Celtic took their chance to go on the attack on Wednesday night, running out comfortable winners over St Johnstone in their Premiership opener, having spent a week on the defensive after their Champions League humbling by Legia Warsaw and unexpected reinstatement to the competition. .
It was the victory Ronny Deila needed. It has been a turbulent start to life at Celtic for their new manager. His side started their season two days after the World Cup final and has already taken charge of four competitive games as Celtic manager. Yet this was his league bow.
He has not taken charge of a home game, with Parkhead still recovering from its part in the Commonwealth Games. Rod Stewart and John Barrowman have seen more of Celtic Park than Celtic have this season.
Yet there was still a home comfort of sorts at McDiarmid Park. The Hoops have lost only once in their last 14 trips to Perth – a run spanning almost 16 years – and that streak continued, despite an even first 45 minutes, with unanswered second-half goals from Anthony Stokes, Nir Biton and Callum McGregor.
“I didn’t see us scoring in the first half,” the Norwegian said. “The first 20 minutes were OK but the last 25 minutes of the first half was not the way I want to see my team. But I think in the second half we got up our intensity and pressure. We got more movement and it opened more up, and then we got the chances we needed. That was more like how I want to see my team.”
Celtic could still find themselves in the Europa League by next week, with Legia’s appeal set to be decided on by Uefa tomorrow. “I’m not even thinking about it any more,” Deila said. “Everyone wants a quick answer now so we can go forward. Now I’m just looking forward to the game at Celtic Park. That will be a big day for me.”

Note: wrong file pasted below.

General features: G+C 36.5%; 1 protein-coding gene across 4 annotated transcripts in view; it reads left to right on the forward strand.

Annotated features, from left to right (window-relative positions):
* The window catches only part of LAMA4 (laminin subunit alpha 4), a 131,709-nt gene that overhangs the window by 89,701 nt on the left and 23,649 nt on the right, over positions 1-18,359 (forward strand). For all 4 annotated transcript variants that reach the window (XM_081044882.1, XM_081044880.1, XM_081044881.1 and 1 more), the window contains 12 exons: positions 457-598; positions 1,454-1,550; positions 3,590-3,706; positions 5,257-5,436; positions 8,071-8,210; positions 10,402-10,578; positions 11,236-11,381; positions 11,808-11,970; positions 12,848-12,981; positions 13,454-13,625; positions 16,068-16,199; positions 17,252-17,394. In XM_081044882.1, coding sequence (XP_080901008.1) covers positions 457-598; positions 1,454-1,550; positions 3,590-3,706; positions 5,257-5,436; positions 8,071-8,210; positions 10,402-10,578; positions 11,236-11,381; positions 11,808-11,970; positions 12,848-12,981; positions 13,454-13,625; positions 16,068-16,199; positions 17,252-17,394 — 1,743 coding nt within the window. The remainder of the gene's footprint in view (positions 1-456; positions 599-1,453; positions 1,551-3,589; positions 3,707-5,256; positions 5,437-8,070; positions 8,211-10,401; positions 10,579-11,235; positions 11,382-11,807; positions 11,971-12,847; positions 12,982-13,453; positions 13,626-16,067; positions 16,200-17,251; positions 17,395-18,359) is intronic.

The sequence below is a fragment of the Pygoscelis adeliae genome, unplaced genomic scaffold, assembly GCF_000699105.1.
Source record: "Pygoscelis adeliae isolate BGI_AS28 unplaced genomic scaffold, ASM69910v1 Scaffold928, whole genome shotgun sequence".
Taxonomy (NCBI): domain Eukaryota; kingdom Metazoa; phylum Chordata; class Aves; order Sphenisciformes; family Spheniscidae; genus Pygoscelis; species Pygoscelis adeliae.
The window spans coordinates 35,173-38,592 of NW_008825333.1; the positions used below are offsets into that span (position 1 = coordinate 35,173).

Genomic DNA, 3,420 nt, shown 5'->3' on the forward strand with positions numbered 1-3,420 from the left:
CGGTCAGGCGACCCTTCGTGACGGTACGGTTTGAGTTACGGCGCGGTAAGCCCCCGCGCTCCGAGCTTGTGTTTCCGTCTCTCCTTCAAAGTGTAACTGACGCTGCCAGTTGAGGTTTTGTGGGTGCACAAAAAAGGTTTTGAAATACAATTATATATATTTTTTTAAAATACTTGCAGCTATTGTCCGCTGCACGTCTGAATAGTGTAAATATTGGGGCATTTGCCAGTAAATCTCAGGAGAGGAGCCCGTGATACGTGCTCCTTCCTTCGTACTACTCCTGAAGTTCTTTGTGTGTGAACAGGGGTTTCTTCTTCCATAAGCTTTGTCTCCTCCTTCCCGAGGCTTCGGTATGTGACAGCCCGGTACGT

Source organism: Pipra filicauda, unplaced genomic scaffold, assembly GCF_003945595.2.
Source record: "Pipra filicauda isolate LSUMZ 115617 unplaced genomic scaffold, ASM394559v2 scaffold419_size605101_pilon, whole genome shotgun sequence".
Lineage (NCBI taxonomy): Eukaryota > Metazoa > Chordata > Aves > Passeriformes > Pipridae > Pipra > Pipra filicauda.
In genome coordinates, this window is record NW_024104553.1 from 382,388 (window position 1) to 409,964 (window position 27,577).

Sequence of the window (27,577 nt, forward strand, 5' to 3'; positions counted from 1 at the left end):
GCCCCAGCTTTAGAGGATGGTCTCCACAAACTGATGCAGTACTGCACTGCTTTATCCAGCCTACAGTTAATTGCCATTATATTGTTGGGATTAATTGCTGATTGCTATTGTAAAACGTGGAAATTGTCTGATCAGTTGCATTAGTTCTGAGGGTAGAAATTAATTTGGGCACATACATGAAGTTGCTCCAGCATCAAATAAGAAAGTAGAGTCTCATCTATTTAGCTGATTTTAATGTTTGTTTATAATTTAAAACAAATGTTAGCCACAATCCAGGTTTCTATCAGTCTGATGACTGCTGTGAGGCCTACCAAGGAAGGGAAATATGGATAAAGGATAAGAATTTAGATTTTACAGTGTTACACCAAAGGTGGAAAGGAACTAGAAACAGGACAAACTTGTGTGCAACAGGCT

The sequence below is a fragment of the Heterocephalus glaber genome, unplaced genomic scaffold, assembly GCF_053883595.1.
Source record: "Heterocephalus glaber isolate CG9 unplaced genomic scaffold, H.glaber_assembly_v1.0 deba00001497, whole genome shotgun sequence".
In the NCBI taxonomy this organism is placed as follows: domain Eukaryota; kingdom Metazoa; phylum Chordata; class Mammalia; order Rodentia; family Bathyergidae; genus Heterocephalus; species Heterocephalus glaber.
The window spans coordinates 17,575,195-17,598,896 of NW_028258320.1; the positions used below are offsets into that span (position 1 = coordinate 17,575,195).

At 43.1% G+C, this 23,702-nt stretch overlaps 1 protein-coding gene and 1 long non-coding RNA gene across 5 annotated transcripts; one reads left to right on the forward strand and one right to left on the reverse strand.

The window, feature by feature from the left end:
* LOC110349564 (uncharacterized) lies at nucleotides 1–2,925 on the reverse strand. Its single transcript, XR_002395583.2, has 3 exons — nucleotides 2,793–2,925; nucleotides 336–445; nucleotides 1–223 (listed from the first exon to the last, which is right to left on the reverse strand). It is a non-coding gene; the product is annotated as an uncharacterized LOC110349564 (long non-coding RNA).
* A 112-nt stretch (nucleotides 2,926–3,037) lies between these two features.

Their league defence started out with the right result but, as Deila correctly called, St Johnstone were perhaps better than the 3-0 scoreline suggested. Kris Commons cut a faded shadow of the player that finished last season as the Premiership’s top scorer, as Celtic struggled to make the ball stick in the final third.
Too often when a shot should have been taken, a pass was played. Craig Gordon, playing his first competitive game since 2012, was called on to deny Steven MacLean, who came close with both a driven shot in the first half and a bundled effort from close range in the second.
Saints looked to have restarted the game after the break in good shape but were caught out when Steven Anderson took too long on the ball at the back, allowing Commons to rob him of possession. Stokes was presented with a golden opportunity, rounding Alan Mannus to squeeze a shot into the net from a tight angle.
A tetchy affair became ill–tempered when Dave Mackay was shown red for clipping the heels of the substitute Derk Boerrigter in the box. Biton converted calmly to put daylight between two teams. “The decision went against us, then we’re out of the game and down to 10 men,” the St Johnstone manager, Tommy Wright, said about the incident, with replays suggesting Boerrigter exaggerated any contact.
A third was added five minutes from the end, as McGregor’s low drive from 16 yards squirmed through the hands of Mannus. “It was good for us all,” goalscorer Stokes responded when asked whether the win eased the pressure on manager Deila. “There was some good football there tonight. We moved the ball well and probably the one thing we haven’t done [this season] is create many chances. But we did that tonight and we took them. It was comfortable in the end.”